Throughout its five years on ABC, The Odd Couple was juggled several times around the network's programming schedule, never reaching the Top 30 in the Nielsen ratings. However, ABC continually renewed the show because the ratings for the summer reruns were consistently high.

In the final first-run episode, "Felix Remarries", Felix finally wins his ex-wife Gloria back and they remarry, as Oscar regains the freedom of living alone again. The final scene unfolds in this way, as the two say their goodbyes:

Felix: Your dinner's in the oven; turn it off in 20 minutes. [pause] Oscar … what can I say? Five years ago you took me in: a broken man on the verge of … mental collapse. I leave here a cured human being. I owe it all to you. [gesturing toward apartment] It's all yours buddy. I salute you. [empties waste basket onto floor]
Oscar: Felix, you know how I'm gonna salute you? I'm gonna clean that up.
Felix: It has not been in vain.
[They shake hands and Felix exits stage left through front door. After door closes …]
Oscar: [swings his hand through the air] I'm not gonna clean that up. [exits stage right to bedroom to audience laughter]
[Felix sneaks back in stage left and looks at floor]
Felix: [disgustedly] I knew he wouldn't clean it up! [proceeds to pick up trash to audience applause] (fade out)

The 114 episodes went on to syndication and home video.

Differences between the series and the play/film[edit]

  • In the TV series, Felix's last name was spelled Unger but in the play and film it is spelled Ungar.
  • In the stage play, Felix is a news writer for CBS (in the film he writes the news for "television"), while in the TV series he is a commercial photographer. (His slogan, which he is quick to vocalize, is "Portraits a specialty".)
  • Felix's wife is named Frances in the play and in the film, but is Gloria in the TV series.[citation needed]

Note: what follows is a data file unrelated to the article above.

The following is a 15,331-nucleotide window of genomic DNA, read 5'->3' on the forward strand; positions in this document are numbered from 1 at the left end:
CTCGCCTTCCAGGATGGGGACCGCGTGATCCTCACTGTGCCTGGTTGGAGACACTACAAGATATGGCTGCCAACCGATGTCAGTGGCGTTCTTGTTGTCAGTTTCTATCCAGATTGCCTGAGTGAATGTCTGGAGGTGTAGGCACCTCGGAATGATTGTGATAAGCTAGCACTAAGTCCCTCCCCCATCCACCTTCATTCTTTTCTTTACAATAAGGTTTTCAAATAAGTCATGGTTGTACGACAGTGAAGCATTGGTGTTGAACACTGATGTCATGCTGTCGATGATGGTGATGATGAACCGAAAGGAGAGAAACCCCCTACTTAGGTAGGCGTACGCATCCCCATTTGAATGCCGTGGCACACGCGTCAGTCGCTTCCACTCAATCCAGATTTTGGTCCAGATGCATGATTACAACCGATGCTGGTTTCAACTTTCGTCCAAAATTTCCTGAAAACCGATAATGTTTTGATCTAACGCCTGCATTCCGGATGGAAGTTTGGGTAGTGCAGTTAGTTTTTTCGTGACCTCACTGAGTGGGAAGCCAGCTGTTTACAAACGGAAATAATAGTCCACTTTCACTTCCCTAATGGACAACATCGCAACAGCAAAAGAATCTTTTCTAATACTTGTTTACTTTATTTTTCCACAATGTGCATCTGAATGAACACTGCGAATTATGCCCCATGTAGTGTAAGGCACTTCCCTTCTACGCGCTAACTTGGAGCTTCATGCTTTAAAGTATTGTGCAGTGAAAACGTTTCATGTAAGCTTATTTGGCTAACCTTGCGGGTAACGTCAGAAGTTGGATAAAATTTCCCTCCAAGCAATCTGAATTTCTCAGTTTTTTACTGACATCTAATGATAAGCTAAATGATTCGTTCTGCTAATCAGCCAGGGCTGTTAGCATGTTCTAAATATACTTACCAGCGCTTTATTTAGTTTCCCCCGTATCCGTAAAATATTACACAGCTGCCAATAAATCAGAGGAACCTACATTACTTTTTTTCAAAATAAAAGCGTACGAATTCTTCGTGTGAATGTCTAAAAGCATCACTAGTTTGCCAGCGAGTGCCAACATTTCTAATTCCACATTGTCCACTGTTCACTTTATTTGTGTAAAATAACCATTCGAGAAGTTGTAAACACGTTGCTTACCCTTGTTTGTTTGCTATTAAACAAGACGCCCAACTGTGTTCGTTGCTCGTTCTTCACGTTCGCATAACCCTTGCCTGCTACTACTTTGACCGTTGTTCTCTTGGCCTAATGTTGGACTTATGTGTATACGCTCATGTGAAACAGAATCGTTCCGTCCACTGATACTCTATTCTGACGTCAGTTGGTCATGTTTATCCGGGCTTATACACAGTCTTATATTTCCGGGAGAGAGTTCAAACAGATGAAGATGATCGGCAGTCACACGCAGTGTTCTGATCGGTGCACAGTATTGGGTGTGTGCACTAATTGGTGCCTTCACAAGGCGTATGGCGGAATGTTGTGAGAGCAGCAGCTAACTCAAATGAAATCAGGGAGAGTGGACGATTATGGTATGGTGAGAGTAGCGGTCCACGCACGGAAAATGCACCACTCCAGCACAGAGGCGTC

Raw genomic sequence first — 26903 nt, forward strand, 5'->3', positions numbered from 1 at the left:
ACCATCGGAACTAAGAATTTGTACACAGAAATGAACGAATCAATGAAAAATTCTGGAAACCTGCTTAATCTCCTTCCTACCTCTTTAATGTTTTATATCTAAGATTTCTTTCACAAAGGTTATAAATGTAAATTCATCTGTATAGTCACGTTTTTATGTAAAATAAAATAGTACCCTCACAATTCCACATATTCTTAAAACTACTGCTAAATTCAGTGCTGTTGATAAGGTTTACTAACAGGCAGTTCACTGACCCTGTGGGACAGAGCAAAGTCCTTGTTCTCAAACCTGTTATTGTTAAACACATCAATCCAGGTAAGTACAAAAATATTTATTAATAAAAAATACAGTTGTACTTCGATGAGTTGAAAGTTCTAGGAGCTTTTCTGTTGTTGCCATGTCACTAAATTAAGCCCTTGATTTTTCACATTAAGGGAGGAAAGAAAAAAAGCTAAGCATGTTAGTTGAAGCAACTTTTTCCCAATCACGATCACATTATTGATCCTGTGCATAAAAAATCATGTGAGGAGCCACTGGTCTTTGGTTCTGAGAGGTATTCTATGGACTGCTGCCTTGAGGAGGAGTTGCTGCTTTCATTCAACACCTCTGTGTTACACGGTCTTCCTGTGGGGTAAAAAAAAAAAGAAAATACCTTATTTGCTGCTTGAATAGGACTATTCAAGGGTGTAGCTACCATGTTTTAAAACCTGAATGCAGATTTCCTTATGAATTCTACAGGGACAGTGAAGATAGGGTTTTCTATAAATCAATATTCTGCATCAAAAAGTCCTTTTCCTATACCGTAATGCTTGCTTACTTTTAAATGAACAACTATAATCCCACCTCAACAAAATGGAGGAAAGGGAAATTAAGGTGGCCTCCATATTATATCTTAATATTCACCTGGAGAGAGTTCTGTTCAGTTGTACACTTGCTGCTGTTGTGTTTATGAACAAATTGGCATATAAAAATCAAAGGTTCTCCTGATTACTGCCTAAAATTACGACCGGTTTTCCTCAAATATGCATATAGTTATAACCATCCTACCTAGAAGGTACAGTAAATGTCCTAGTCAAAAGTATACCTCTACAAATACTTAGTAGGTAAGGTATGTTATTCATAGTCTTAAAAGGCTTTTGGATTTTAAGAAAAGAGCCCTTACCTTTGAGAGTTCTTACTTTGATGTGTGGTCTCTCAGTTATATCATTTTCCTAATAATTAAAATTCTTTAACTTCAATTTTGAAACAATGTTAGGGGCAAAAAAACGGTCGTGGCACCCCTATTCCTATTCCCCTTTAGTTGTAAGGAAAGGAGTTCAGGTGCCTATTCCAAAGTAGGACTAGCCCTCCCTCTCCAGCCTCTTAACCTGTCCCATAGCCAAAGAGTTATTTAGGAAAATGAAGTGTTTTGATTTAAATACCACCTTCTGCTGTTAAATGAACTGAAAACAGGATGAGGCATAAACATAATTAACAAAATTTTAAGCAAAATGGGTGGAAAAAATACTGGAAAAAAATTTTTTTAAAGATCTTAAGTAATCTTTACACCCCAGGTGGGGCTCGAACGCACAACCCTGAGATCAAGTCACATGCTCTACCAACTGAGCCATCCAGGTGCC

• In the play and the film, Oscar has at least two children (including a son "Brucey"), who are referred to but not seen. In the series, Oscar is childless. In the play and the film, Felix has a son and a younger daughter. In the series, the children's birth order is reversed, and they are named Leonard and Edna, after Tony Randall's real first name and his own sister's.
  • In the series, Felix is portrayed as being rather highbrow with refined tastes in food, music and the arts in general; he is baffled by much of popular culture. In the play/film, Felix is much more of a “regular guy”: He ogles go-go dancers, plays poker, goes bowling and shoots pool. Though the pre-TV Felix enjoys cooking and prepares well-crafted sandwiches for his friends, he mentions on different occasions preparing rather simple dinners of meatloaf and franks and beans. When the dinner he has prepared for the Pigeon Sisters burns (meatloaf in the film, London Broil in the play), he suggests substituting corned beef sandwiches.

Supporting characters[edit]

When Oscar introduces Felix's ex-wife, Gloria, to his girlfriend, Nancy, and her brother, Ray, trouble erupts when Gloria starts dating Ray.

The Pigeon Sisters (Monica Evans as Cecily and Carole Shelley as Gwendolyn, reprising their roles from the Broadway stage play and film) made four appearances during the first season. The sisters were never seen after that, but were occasionally mentioned later on. Oscar gained a steady girlfriend during that latter part of the first season and half of the second, Dr. Nancy Cunningham (portrayed by Joan Hotchkis), an attractive physician is, whose colleague, Dr. Melnitz (played by Bill Quinn in several episodes), is a curmudgeonly and sardonic older doctor who treats both Felix and Oscar. Felix also gained a girlfriend in the third season, Miriam Welby (portrayed by Elinor Donahue), and they lasted into the fifth season, presumably breaking up before Felix and Gloria remarry in the series finale. Christopher Shea appeared in three episodes of the first season as Philip, Felix and Oscar's precocious 11-year-old neighbor. Oscar makes frequent references to "Crazy Rhoda Zimmerman", his occasional good-time girlfriend, but she never appears onscreen.

The TV show also featured their ex-wives. Janis Hansen appeared as Felix's ex-wife, Gloria (named Frances in the play and film) and Jack Klugman's real life wife Brett Somers played Blanche, Oscar's sardonic ex. (The couple separated in real life during the final season of the show.) There were many episodes in which Felix felt he had made a mistake by not fighting harder for Gloria, and took comically drastic measures to try to win her back. In contrast, Oscar seemed quite happy to be divorced from Blanche, and she from him, as the two constantly traded sarcastic barbs. The only major drawback from Oscar's point of view was the alimony he was ordered to pay. Willie Aames and later Leif Garrett made a few appearances as Felix's son, Leonard. Pamelyn Ferdin and later Doney Oatman appeared as Felix's teenaged daughter, Edna.